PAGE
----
Longtime New York state Assemblyman Dov Hikind says he won't run for re-election

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CeFaan Kim has more on the announcment from longtime lawmaker Dov Hikind. (AP Photo/Hans Pennink)

Longtime New York state Assemblyman Dov Hikind announced Wednesday that he will not be running for re-election.

The announcement was part of a short video that looked back on Hikind's 36 years in office representing Brooklyn's 48th Assembly District, which includes Borough Park, home to one of the largest Orthodox Jewish communities outside Israel.

The 67-year-old Hikind grew up in Williamsburg and was first elected to the Assembly in 1983.

"I've had an opportunity to speak out against antisemitism and racism wherever it happens," he said. "When you grow up in a home where your mother went to Auschwitz, Auschwitz, and when my grandmother and other members of the family went straight to gas chambers, that's real for me."

And that may be what will define his tenure in public service, standing up for his community in every corner of the world where hate has reared its ugly face.

"I think the thing that I'm probably proudest of is about seven eight years ago, publicly dealing with the issue of sexual abuse," he said. "It is an issue that no one touched. People, you know, pretended that it didn't exist and that it wasn't a problem."

But Hikind, one of New York's most influential Jewish lawmakers, was also no stranger to controversy, holding many conservative positions including being against gay marriage.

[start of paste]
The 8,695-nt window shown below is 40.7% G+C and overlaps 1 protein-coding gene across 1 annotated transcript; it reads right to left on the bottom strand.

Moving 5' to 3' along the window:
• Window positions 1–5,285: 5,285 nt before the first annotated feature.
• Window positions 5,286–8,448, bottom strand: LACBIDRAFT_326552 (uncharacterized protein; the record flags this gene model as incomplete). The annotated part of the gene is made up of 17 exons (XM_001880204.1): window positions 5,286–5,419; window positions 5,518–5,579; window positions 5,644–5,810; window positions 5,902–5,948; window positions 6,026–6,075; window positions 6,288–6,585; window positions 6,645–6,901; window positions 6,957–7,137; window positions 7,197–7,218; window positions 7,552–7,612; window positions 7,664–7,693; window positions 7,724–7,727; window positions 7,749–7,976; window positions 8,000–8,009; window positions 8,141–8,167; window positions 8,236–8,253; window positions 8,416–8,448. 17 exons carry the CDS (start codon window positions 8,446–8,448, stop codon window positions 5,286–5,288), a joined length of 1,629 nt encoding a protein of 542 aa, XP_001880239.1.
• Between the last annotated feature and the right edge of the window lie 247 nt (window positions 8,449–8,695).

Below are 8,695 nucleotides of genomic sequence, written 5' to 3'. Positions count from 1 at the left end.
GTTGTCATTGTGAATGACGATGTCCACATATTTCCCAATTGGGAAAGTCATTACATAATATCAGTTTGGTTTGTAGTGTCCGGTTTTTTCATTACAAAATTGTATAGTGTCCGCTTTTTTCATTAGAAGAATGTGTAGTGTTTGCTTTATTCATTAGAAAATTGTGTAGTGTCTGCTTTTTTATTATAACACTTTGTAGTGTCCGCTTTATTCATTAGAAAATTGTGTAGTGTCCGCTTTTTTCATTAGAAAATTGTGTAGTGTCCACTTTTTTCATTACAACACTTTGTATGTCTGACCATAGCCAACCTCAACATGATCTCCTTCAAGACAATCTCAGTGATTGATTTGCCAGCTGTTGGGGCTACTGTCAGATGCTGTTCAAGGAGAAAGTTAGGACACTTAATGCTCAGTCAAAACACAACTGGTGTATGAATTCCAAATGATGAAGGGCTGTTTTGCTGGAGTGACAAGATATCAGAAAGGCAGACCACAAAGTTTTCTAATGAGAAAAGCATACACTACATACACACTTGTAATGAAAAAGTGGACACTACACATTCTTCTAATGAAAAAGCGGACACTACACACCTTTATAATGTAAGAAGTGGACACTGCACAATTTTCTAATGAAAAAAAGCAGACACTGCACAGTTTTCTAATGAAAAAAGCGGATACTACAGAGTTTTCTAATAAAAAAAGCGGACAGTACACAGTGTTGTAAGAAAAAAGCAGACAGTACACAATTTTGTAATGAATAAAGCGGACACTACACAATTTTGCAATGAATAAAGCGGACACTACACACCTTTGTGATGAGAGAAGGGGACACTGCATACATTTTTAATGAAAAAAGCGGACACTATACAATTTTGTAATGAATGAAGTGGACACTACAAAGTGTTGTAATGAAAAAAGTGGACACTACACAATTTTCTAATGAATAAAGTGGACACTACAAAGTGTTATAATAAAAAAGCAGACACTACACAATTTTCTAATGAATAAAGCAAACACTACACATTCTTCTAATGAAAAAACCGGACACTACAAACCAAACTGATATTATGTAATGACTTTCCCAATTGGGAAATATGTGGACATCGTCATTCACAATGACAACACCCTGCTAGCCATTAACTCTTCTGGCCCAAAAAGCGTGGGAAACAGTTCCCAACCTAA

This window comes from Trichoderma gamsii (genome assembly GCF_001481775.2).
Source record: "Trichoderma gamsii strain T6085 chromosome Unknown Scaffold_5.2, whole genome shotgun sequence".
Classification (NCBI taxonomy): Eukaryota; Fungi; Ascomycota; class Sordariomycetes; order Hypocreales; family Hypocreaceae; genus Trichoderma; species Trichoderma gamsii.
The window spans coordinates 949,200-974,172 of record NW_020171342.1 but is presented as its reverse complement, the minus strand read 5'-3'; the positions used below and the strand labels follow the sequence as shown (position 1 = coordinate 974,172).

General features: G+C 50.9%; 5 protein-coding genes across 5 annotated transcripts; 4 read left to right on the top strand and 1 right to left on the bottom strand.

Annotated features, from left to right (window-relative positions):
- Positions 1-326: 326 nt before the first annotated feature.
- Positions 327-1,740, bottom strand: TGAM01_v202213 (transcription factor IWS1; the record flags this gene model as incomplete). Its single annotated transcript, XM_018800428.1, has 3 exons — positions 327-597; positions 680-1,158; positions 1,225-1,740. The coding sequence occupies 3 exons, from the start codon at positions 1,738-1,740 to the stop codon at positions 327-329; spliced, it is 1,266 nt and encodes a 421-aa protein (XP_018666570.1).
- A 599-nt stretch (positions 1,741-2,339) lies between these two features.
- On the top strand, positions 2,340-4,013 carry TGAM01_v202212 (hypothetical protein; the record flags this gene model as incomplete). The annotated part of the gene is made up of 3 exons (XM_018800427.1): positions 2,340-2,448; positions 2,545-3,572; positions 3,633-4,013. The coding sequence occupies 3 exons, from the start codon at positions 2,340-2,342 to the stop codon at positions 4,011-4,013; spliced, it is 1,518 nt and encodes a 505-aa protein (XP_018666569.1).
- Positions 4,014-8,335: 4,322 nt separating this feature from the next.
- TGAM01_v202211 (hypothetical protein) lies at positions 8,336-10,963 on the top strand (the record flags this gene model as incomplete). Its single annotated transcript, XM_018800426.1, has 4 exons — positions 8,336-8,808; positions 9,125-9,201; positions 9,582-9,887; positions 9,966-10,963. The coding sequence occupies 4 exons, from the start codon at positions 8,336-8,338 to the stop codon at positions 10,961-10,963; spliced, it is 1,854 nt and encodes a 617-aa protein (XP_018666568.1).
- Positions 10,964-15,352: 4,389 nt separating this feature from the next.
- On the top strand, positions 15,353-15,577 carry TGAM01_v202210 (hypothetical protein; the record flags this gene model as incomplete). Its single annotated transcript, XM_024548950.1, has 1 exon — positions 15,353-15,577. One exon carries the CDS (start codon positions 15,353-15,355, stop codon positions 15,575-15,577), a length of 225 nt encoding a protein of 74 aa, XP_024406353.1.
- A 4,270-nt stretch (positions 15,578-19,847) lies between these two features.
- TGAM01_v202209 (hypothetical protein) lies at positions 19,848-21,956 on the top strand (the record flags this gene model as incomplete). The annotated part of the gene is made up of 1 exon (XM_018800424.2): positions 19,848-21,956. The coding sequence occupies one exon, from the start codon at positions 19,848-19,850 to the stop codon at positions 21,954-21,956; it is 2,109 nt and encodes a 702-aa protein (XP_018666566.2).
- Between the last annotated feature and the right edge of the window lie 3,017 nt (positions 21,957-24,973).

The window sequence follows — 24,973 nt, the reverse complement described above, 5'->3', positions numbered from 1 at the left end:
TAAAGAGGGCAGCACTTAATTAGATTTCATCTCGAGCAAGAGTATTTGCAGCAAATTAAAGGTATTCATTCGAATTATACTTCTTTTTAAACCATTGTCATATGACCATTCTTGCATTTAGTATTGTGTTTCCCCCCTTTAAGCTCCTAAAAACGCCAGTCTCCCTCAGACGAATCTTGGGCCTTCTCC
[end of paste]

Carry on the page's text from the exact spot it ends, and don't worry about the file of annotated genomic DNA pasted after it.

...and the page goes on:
"Politically, I'm a Democrat," he said. "But I support Republicans when the Republicans, I believe, will be better for our community and better for everyone."

Earlier this year, it was revealed he siphoned millions in public money to a group employing his son, but Hikind there is no connection to him stepping aside.

When asked what's next for him, he says he can't go into it yet, but it's all related to Israel. He says he's not going anywhere, and he certainly doesn't sound like a man done with politics.

While he is not seeking elected office again at this time, his office says Hikind has no intention of retiring or giving up the fight.

"I am excited about my future, there is still so much to be done," he said. "But before I can start the next chapter of my life, I intend to finish my term in the Assembly...I want to thank my constituents, my many friends and neighbors, for these extraordinary 36 years of having the honor to serve them. I thank my parents for instilling genuine Jewish values in me, and my family, my wife Shani and my children, for making it possible to do what I do. But most of all I thank God for giving me the strength to allow me to make a difference. That's what it's all about, and that's what I intend to continue doing, hopefully for many decades to come."

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